SUSANA MEDINA is the author of Philosophical Toys (Dalkey Archive Press), offspring of which are the short films Buñuel’s Philosophical Toys and Leather-bound Stories (co-directed with Derek Ogbourne). Other books include Red Tales / Cuentos Rojos (published in a bilingual edition, co-translated with Rosie Marteau) and Souvenirs del Accidente. Medina’s story ‘Oestrogen’ featured in Best European Fiction 2014 (Dalkey Archive Press). She has been awarded the Max Aub Short Story International Prize and a Grants for the Arts award from Arts Council England for her novel Spinning Days of Night. ‘Object Lessons’, an audio-visual story produced in collaboration with photographer Paul Louis Archer was recently published in El País in English. ‘Poem 66’, translated by R. Marteau, was runner-up in the Goodmorning Menagerie Translation Contest and will be published by the USA Press on 14 February 2017. Medina has also published a number of essays on literature, art, cinema, and photography, curated various well-received international art shows in abandoned spaces, contributed texts to art catalogues, exhibited at Tate Modern, and collaborated with numerous artists. Her website is www.susanamedina.net.
PIECE OF PAPER PRESS was created by author Tony White in 1994 as a lo-tech, sustainable artists’ book project to commission and publish new writings, visual and graphic works by artists and writers. Each book is manufactured from a single A4 sheet that is printed on both sides using a photocopier or a domestic printer, and then folded, stapled and trimmed by hand to create the book. Piece of Paper Press titles are always distributed free.
Susana Medina, The Bowie Neurotransmitter, launch event
Bookartbookshop, 17 Pitfield St, London N1 6HB
Tuesday 10 January 2017, 6:30–8:00 p.m. (reading 7:15)
With my very best wishes to you for a peaceful and restorative holiday, and here’s to great things in the coming year.
It was a great thrill to collaborate with New Pope for the TULCA Festival of Visual Arts in Galway a couple of weeks ago.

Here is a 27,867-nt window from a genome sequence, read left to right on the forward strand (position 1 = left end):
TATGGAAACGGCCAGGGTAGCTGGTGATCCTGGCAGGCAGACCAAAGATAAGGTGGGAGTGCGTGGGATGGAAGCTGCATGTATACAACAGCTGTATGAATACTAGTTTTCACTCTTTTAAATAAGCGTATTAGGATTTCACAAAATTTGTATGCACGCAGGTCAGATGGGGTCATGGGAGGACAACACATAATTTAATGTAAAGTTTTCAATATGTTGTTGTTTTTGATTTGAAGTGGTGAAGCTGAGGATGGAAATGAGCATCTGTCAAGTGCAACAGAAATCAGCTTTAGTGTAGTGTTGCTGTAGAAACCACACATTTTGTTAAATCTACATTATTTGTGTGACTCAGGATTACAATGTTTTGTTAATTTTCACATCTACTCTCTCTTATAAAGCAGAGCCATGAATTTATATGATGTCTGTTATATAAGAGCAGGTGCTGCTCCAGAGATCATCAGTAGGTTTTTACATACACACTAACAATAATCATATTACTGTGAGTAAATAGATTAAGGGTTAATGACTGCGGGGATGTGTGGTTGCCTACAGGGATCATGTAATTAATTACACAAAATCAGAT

Here’s the audio of ‘High-Lands’, recorded live at the Galway Mechanics’ Institute, November 11 2016. The sound engineer was John Burke.
New Pope is a songwriter dealing in melodic indie dream pop and sometimes folk. Onstage he is joined by Colm Bohan on percussion and Stephen Connolly on organ and guitar.
Released in December 2015, New Pope’s debut album YOUTH was named number 13 in the nialler9 Reader’s Best Irish Albums of 2015, number 23 in The Thin Air’s Irish releases of the year and Release of the Week in The Irish Times.
‘Onwards, Westwards’ – the opening track from YOUTH – featured on the soundtrack to Baked In Brooklyn (2016) starring Josh Brener (Silicon Valley) & Alexandra Daddario (True Detective).
‘New Pope is a treat that has left a now totally full yet utterly silent room entranced.’ (Eoin Murray, The Thin Air, Róisín Dubh, 2015)
‘High-Lands’ was originally commissioned in 2014 by London Fieldworks and Resonance 104.4fm as part of Remote Performances and broadcast live from Outlandia, a unique artists’ field-station in Glen Nevis, Lochaber, Scotland. The story also draws on research undertaken as part of a loose collaboration with Stuart Brisley, Maya Balcioglu and Dr Sanja Perovic of King’s College London, that was made possible by my residency at King’s College London in 2013-14, which was funded by Creativeworks London.